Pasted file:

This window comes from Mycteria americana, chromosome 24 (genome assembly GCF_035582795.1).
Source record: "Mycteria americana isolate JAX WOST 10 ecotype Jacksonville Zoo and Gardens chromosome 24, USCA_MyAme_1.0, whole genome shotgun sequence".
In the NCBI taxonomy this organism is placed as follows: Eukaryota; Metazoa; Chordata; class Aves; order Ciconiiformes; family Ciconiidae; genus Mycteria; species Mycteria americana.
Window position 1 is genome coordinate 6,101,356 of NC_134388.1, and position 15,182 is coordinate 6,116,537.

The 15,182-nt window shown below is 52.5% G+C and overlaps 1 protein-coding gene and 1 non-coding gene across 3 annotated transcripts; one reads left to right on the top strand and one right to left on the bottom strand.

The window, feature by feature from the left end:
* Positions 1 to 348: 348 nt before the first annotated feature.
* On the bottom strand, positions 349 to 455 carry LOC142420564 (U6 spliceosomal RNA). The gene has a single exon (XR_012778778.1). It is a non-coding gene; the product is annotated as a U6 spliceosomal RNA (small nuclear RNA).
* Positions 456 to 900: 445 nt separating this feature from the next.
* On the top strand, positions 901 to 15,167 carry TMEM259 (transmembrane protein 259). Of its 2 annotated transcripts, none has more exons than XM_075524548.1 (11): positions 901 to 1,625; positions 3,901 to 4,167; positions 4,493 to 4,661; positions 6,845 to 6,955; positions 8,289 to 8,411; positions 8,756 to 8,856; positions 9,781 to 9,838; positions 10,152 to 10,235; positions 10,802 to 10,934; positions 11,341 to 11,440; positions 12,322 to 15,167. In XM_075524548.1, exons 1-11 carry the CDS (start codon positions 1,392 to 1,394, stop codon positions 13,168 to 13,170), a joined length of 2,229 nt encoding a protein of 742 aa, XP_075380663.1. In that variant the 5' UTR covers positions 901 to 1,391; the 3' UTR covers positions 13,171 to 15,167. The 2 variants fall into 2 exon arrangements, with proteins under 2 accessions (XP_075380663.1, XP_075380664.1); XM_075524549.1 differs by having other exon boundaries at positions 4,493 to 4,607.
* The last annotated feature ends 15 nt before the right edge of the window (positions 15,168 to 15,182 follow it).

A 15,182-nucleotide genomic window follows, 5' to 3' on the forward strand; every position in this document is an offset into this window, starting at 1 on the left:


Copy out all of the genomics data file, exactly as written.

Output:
This window comes from Mycteria americana, chromosome 24 (genome assembly GCF_035582795.1).
Source record: "Mycteria americana isolate JAX WOST 10 ecotype Jacksonville Zoo and Gardens chromosome 24, USCA_MyAme_1.0, whole genome shotgun sequence".
In the NCBI taxonomy this organism is placed as follows: Eukaryota; Metazoa; Chordata; class Aves; order Ciconiiformes; family Ciconiidae; genus Mycteria; species Mycteria americana.
Window position 1 is genome coordinate 6,101,356 of NC_134388.1, and position 15,182 is coordinate 6,116,537.

The 15,182-nt window shown below is 52.5% G+C and overlaps 1 protein-coding gene and 1 non-coding gene across 3 annotated transcripts; one reads left to right on the top strand and one right to left on the bottom strand.

The window, feature by feature from the left end:
* Positions 1 to 348: 348 nt before the first annotated feature.
* On the bottom strand, positions 349 to 455 carry LOC142420564 (U6 spliceosomal RNA). The gene has a single exon (XR_012778778.1). It is a non-coding gene; the product is annotated as a U6 spliceosomal RNA (small nuclear RNA).
* Positions 456 to 900: 445 nt separating this feature from the next.
* On the top strand, positions 901 to 15,167 carry TMEM259 (transmembrane protein 259). Of its 2 annotated transcripts, none has more exons than XM_075524548.1 (11): positions 901 to 1,625; positions 3,901 to 4,167; positions 4,493 to 4,661; positions 6,845 to 6,955; positions 8,289 to 8,411; positions 8,756 to 8,856; positions 9,781 to 9,838; positions 10,152 to 10,235; positions 10,802 to 10,934; positions 11,341 to 11,440; positions 12,322 to 15,167. In XM_075524548.1, exons 1-11 carry the CDS (start codon positions 1,392 to 1,394, stop codon positions 13,168 to 13,170), a joined length of 2,229 nt encoding a protein of 742 aa, XP_075380663.1. In that variant the 5' UTR covers positions 901 to 1,391; the 3' UTR covers positions 13,171 to 15,167. The 2 variants fall into 2 exon arrangements, with proteins under 2 accessions (XP_075380663.1, XP_075380664.1); XM_075524549.1 differs by having other exon boundaries at positions 4,493 to 4,607.
* The last annotated feature ends 15 nt before the right edge of the window (positions 15,168 to 15,182 follow it).

A 15,182-nucleotide genomic window follows, 5' to 3' on the forward strand; every position in this document is an offset into this window, starting at 1 on the left: